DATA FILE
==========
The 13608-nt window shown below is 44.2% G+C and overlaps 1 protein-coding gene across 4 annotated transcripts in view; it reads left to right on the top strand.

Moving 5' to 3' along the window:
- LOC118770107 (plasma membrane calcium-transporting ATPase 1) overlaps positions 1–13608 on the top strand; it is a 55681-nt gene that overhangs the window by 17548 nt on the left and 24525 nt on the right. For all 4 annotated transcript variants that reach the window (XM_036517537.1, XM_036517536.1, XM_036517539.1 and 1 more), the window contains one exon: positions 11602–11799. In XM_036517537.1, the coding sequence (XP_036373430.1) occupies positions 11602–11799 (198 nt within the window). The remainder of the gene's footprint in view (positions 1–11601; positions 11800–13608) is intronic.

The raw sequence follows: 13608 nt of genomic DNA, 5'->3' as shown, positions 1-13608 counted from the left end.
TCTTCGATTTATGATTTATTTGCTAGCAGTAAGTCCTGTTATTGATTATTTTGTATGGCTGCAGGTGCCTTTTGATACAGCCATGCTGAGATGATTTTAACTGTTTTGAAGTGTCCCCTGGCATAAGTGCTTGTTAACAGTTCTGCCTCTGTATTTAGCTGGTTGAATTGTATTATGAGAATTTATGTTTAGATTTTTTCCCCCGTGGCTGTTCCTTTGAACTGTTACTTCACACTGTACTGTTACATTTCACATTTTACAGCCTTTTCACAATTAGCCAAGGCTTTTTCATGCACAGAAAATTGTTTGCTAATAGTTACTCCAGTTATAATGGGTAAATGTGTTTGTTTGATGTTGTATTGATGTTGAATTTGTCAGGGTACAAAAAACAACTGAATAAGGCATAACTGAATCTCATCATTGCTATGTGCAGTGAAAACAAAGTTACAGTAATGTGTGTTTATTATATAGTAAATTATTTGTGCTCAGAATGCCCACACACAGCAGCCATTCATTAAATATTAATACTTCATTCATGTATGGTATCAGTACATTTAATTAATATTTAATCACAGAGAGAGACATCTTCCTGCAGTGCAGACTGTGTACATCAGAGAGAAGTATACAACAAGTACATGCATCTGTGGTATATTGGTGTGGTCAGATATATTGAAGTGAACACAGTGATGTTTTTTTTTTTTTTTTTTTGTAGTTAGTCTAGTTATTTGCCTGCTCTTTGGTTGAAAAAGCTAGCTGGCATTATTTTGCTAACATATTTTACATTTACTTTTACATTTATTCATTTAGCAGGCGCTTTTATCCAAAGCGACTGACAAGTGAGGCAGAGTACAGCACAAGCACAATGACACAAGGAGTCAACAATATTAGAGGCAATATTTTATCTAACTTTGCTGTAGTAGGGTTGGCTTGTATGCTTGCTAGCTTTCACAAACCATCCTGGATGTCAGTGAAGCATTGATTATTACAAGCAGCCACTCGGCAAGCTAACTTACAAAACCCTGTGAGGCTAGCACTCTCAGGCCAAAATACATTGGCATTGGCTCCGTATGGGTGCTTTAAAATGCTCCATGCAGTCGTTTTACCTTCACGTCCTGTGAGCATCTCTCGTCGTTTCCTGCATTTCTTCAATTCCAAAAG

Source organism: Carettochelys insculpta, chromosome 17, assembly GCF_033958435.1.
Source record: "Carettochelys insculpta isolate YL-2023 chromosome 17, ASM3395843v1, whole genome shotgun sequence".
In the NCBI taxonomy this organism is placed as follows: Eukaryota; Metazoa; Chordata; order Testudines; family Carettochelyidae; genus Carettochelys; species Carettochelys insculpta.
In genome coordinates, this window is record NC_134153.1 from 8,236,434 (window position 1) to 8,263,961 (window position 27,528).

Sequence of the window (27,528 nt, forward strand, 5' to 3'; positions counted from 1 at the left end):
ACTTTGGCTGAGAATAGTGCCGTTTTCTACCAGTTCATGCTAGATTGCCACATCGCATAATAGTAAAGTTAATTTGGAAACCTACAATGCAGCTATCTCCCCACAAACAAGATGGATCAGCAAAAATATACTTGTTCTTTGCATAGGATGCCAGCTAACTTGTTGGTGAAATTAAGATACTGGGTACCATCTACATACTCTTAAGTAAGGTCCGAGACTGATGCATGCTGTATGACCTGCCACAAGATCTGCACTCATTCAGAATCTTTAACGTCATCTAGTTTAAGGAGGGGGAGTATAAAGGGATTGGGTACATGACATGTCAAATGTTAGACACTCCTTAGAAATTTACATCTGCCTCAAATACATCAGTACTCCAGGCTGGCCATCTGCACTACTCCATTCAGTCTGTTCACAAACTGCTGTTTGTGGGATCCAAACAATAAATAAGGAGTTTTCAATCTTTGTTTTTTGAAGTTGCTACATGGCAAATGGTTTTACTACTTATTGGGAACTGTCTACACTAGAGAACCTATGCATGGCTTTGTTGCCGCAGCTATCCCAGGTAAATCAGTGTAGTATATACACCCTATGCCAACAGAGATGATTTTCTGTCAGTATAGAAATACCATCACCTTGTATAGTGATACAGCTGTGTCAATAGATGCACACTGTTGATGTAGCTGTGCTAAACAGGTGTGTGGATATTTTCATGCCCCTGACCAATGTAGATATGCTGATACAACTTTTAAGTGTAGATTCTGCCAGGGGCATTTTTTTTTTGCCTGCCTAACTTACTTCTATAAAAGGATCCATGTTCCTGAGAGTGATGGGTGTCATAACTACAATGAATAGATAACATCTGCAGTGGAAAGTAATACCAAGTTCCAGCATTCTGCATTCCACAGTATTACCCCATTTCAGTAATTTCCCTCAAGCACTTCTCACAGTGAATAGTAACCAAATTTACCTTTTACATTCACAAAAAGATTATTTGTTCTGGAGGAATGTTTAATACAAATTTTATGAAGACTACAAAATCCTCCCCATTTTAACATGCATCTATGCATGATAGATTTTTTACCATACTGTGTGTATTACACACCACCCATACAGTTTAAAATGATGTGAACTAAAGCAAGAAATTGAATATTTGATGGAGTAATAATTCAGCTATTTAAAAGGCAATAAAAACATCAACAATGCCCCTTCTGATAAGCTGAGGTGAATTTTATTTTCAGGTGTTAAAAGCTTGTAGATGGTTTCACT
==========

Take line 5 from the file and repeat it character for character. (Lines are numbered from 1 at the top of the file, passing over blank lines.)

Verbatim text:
TCTTCGATTTATGATTTATTTGCTAGCAGTAAGTCCTGTTATTGATTATTTTGTATGGCTGCAGGTGCCTTTTGATACAGCCATGCTGAGATGATTTTAACTGTTTTGAAGTGTCCCCTGGCATAAGTGCTTGTTAACAGTTCTGCCTCTGTATTTAGCTGGTTGAATTGTATTATGAGAATTTATGTTTAGATTTTTTCCCCCGTGGCTGTTCCTTTGAACTGTTACTTCACACTGTACTGTTACATTTCACATTTTACAGCCTTTTCACAATTAGCCAAGGCTTTTTCATGCACAGAAAATTGTTTGCTAATAGTTACTCCAGTTATAATGGGTAAATGTGTTTGTTTGATGTTGTATTGATGTTGAATTTGTCAGGGTACAAAAAACAACTGAATAAGGCATAACTGAATCTCATCATTGCTATGTGCAGTGAAAACAAAGTTACAGTAATGTGTGTTTATTATATAGTAAATTATTTGTGCTCAGAATGCCCACACACAGCAGCCATTCATTAAATATTAATACTTCATTCATGTATGGTATCAGTACATTTAATTAATATTTAATCACAGAGAGAGACATCTTCCTGCAGTGCAGACTGTGTACATCAGAGAGAAGTATACAACAAGTACATGCATCTGTGGTATATTGGTGTGGTCAGATATATTGAAGTGAACACAGTGATGTTTTTTTTTTTTTTTTTTTGTAGTTAGTCTAGTTATTTGCCTGCTCTTTGGTTGAAAAAGCTAGCTGGCATTATTTTGCTAACATATTTTACATTTACTTTTACATTTATTCATTTAGCAGGCGCTTTTATCCAAAGCGACTGACAAGTGAGGCAGAGTACAGCACAAGCACAATGACACAAGGAGTCAACAATATTAGAGGCAATATTTTATCTAACTTTGCTGTAGTAGGGTTGGCTTGTATGCTTGCTAGCTTTCACAAACCATCCTGGATGTCAGTGAAGCATTGATTATTACAAGCAGCCACTCGGCAAGCTAACTTACAAAACCCTGTGAGGCTAGCACTCTCAGGCCAAAATACATTGGCATTGGCTCCGTATGGGTGCTTTAAAATGCTCCATGCAGTCGTTTTACCTTCACGTCCTGTGAGCATCTCTCGTCGTTTCCTGCATTTCTTCAATTCCAAAAG